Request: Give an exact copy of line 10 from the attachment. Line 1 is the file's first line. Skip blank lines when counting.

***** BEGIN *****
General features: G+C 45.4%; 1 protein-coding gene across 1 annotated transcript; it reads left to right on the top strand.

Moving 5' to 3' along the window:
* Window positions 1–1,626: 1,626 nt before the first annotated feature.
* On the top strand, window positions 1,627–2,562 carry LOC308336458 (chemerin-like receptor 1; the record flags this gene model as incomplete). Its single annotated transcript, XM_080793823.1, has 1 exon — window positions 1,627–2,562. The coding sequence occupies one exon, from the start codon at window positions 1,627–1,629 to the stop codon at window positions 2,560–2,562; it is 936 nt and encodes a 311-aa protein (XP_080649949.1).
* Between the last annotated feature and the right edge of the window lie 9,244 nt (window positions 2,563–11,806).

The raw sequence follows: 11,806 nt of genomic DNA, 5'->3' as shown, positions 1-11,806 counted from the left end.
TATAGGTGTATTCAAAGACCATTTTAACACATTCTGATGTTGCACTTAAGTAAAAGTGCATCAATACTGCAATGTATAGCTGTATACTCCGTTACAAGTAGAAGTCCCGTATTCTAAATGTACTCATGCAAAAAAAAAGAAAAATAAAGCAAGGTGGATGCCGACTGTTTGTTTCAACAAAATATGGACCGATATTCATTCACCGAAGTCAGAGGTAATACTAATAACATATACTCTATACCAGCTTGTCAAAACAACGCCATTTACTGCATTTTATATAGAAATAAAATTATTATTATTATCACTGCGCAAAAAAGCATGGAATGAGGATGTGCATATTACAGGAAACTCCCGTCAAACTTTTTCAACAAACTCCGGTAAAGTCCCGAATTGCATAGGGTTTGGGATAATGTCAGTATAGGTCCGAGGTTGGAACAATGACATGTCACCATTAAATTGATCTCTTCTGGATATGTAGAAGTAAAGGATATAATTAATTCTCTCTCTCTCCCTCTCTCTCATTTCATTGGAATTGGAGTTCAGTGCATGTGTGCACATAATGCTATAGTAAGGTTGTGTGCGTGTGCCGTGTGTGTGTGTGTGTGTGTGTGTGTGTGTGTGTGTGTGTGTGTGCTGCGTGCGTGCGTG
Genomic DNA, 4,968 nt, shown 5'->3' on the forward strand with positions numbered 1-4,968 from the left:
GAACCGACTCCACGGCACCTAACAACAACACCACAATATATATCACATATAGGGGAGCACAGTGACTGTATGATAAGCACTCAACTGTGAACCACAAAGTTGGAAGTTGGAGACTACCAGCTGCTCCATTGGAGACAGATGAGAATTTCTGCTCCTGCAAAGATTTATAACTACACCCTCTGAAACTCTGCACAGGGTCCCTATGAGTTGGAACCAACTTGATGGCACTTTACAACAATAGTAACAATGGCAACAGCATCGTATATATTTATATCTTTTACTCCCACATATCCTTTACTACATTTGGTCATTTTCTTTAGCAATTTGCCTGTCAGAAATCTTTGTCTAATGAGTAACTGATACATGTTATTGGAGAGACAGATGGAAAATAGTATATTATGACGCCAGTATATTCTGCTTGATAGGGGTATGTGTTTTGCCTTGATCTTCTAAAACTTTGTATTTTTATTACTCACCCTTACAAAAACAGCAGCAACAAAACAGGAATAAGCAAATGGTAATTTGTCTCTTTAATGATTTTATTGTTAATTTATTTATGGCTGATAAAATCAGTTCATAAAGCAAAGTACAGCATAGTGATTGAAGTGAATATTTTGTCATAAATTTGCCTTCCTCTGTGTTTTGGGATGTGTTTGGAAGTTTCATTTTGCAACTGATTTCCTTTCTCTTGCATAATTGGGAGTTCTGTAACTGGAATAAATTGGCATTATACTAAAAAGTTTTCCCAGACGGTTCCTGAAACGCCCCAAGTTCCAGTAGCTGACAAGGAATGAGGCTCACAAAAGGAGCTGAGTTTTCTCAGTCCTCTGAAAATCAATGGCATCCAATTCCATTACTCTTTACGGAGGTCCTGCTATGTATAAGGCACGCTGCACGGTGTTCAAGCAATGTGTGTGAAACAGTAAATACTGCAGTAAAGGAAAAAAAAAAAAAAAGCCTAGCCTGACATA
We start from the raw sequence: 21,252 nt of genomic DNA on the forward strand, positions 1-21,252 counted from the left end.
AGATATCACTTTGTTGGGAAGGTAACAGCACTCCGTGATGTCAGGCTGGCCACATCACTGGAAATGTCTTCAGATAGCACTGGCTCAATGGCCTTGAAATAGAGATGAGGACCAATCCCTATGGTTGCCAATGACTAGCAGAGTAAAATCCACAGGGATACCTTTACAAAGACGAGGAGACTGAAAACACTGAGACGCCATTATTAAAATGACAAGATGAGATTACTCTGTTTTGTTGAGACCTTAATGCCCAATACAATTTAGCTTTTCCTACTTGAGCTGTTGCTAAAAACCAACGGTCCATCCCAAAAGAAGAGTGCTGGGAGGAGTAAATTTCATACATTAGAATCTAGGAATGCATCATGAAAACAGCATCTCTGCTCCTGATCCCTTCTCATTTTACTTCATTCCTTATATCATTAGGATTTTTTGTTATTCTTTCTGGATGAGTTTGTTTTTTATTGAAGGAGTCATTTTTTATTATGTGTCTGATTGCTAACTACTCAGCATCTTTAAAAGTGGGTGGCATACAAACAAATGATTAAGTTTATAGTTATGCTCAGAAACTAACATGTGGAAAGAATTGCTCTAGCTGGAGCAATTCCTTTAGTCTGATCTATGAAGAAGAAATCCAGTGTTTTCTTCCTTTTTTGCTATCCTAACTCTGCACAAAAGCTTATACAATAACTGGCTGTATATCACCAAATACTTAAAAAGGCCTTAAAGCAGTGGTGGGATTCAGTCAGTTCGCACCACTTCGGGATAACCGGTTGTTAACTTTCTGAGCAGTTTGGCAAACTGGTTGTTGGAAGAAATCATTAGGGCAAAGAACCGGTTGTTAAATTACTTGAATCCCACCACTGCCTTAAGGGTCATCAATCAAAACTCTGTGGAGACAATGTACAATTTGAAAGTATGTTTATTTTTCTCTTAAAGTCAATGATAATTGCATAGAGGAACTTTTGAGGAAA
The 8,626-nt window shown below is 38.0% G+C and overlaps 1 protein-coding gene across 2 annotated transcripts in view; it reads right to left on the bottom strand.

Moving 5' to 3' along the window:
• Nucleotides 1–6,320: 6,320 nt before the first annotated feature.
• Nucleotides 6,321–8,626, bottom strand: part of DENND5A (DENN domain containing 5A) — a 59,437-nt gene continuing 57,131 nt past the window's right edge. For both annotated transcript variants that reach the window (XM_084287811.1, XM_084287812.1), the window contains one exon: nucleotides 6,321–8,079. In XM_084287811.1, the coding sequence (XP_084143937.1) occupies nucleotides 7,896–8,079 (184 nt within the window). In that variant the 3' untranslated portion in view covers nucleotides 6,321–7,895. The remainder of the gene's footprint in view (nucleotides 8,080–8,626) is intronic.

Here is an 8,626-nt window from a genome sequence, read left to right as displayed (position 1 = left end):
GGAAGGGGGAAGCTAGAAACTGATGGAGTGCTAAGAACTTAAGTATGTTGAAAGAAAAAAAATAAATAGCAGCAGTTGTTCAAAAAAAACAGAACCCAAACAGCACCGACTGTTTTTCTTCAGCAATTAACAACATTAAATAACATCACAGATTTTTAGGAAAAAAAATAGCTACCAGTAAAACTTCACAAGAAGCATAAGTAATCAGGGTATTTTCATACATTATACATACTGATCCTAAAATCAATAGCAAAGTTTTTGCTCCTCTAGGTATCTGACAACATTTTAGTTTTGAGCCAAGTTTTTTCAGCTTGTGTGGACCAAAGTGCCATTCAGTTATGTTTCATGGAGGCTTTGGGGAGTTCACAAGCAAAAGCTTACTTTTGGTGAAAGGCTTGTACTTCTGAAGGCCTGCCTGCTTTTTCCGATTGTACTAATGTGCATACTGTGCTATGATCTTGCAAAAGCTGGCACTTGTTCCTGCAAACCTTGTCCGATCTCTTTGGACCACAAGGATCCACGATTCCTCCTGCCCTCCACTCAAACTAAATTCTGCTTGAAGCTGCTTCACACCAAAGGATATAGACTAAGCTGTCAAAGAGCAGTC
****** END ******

We start from the raw sequence: 21,252 nt of genomic DNA on the forward strand, positions 1-21,252 counted from the left end.